Contrary to all the crap that I hear in the media, the vast majority of business owners that I know are incredibly dedicated to their employees, customers, and vendors. (They) are not raping and pillaging the businesses. We hear about a few mega-companies where a crappy CEO works (for only) two or three years, gets paid hundreds of millions of dollars and (has) golden parachutes. That is not representative of American business. It’s representative of a small, tiny, itsy-bitsy handful of people.

There are many people out there, trying to make a positive change.

(There are) millions of business owners that are out there, trying to do the right thing, and are happy to spread the wealth around. I’m a big proponent of (hiring) the best people you can afford, paying them what they’re worth — but then hold them accountable for the work you’ve hired them to do, because that builds the company. You do that right, the owner makes money.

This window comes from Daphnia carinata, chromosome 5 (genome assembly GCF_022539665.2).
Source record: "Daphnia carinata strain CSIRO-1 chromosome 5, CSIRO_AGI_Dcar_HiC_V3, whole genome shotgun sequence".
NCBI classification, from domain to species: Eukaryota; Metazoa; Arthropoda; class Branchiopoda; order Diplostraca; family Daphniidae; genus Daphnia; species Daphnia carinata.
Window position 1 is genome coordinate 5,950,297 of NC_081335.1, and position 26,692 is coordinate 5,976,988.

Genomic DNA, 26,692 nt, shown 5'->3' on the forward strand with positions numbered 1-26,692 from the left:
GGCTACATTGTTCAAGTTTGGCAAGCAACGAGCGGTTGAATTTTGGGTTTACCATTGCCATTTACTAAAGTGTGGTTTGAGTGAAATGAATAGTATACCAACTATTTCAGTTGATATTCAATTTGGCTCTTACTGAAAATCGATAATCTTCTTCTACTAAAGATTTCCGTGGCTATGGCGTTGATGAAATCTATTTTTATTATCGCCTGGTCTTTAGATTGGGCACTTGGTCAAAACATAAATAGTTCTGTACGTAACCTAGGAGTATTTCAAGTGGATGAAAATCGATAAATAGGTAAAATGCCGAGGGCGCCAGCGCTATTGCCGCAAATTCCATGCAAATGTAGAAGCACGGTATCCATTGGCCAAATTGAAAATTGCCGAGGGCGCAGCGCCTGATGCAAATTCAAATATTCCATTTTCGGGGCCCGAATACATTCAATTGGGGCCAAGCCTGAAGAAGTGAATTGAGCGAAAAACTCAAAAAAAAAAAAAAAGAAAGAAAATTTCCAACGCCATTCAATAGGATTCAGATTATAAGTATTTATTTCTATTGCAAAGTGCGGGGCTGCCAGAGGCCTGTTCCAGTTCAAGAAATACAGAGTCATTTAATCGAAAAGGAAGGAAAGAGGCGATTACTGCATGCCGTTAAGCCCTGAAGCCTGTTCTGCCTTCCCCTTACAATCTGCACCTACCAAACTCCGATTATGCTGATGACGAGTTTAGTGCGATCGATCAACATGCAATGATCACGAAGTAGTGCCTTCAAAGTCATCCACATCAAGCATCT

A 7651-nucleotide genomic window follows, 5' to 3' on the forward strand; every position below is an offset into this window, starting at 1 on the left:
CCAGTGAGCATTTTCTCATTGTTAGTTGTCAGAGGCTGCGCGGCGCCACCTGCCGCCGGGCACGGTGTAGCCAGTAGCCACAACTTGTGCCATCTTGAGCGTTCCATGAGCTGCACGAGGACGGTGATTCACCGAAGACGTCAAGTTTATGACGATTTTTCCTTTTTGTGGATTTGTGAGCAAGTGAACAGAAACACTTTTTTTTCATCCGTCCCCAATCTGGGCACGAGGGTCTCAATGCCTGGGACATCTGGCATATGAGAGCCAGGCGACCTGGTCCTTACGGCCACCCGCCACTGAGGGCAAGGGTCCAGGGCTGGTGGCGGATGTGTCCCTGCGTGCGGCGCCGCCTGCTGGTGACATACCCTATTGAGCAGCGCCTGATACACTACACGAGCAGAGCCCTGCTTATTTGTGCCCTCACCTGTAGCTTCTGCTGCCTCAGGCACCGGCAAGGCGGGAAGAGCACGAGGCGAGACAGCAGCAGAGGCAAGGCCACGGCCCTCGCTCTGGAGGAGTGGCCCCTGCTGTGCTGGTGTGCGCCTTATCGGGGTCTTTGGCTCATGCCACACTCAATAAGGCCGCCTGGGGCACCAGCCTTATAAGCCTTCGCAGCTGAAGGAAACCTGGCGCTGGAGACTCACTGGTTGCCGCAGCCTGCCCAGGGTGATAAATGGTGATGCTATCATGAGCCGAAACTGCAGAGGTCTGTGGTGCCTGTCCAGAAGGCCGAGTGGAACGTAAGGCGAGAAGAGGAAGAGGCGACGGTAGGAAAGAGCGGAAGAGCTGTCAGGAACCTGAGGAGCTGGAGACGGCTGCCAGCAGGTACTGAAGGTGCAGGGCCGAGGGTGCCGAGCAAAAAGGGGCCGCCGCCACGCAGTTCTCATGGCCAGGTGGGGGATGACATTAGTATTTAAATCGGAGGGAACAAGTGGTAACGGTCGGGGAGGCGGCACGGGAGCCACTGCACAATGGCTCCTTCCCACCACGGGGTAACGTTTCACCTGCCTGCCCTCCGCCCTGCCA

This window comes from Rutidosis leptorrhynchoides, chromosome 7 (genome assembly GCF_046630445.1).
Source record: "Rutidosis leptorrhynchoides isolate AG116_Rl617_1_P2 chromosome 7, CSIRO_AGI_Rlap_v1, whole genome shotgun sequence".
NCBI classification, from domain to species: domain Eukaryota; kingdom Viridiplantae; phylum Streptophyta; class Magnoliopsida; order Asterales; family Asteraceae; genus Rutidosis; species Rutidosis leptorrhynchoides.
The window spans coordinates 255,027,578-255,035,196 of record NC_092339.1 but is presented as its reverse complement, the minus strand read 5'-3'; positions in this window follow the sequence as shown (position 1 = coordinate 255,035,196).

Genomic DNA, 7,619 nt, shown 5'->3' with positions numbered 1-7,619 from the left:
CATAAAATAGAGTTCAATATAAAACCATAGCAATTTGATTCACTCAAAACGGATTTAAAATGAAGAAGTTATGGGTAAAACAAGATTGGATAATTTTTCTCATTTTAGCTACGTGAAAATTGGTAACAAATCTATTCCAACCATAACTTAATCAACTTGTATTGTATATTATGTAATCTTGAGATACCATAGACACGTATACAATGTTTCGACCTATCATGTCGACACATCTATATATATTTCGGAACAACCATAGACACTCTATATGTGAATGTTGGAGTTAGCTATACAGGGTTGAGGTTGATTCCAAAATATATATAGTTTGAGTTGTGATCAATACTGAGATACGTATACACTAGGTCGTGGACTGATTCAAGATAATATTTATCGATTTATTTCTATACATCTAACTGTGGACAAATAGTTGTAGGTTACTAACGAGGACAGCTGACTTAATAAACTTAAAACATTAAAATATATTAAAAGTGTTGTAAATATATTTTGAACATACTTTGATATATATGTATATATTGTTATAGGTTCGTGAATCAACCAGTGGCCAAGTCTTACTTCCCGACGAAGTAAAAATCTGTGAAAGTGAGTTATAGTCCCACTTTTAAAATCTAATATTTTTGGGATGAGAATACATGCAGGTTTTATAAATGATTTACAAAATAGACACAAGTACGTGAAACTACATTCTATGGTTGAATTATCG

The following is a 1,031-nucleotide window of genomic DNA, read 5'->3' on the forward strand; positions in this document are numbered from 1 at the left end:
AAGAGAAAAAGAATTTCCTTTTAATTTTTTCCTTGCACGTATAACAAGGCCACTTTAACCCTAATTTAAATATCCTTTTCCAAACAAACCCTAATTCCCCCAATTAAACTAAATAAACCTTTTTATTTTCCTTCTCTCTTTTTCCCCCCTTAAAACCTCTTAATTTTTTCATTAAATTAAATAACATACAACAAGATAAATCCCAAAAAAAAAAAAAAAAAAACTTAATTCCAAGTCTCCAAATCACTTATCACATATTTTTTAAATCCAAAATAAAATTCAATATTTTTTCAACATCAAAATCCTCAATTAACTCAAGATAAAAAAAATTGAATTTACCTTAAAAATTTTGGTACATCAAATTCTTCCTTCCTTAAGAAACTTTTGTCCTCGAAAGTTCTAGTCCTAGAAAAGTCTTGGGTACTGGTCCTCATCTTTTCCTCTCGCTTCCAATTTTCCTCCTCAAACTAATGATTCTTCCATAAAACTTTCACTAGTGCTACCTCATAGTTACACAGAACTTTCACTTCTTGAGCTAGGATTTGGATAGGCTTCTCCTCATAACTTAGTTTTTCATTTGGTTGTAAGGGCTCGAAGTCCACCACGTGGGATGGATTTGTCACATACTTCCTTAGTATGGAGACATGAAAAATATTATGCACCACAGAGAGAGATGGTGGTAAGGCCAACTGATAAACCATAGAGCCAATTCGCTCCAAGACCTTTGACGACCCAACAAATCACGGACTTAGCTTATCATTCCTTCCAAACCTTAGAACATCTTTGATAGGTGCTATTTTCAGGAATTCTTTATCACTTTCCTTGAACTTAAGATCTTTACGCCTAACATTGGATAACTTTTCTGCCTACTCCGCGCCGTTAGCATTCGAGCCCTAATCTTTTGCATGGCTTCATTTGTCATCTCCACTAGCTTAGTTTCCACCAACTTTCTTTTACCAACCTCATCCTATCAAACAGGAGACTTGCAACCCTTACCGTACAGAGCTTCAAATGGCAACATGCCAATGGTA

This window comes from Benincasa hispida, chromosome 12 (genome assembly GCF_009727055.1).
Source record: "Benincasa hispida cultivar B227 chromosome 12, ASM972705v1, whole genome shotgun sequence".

Look at Warren Buffett. He owns significant chunks of Coca-Cola, Burlington Northern, GEICO Insurance, Fruit of the Loom, Dairy Queen, and so on. He’s not the owner, but he’s a participant in helping them be more successful. The more successful they are, the more money he makes.

The more successful we make our people, customers, and vendors, the more successful we become as an individual. It’s the old Zig Ziglar (quote), ‘If you want to get rich, help 1000 other people get rich.’ That’s a paraphrase — if you want to get what you want, help 1000 other people get what they want. It’s true for all eternity.

As soon as we start looking at the big picture instead of our selfish pocketbook, we end up doing better — and that’s the truth.

TLC 11 | Business Leadership

Business Leadership: As you start to become more proficient at selling, then you can start to inspect where you are weak.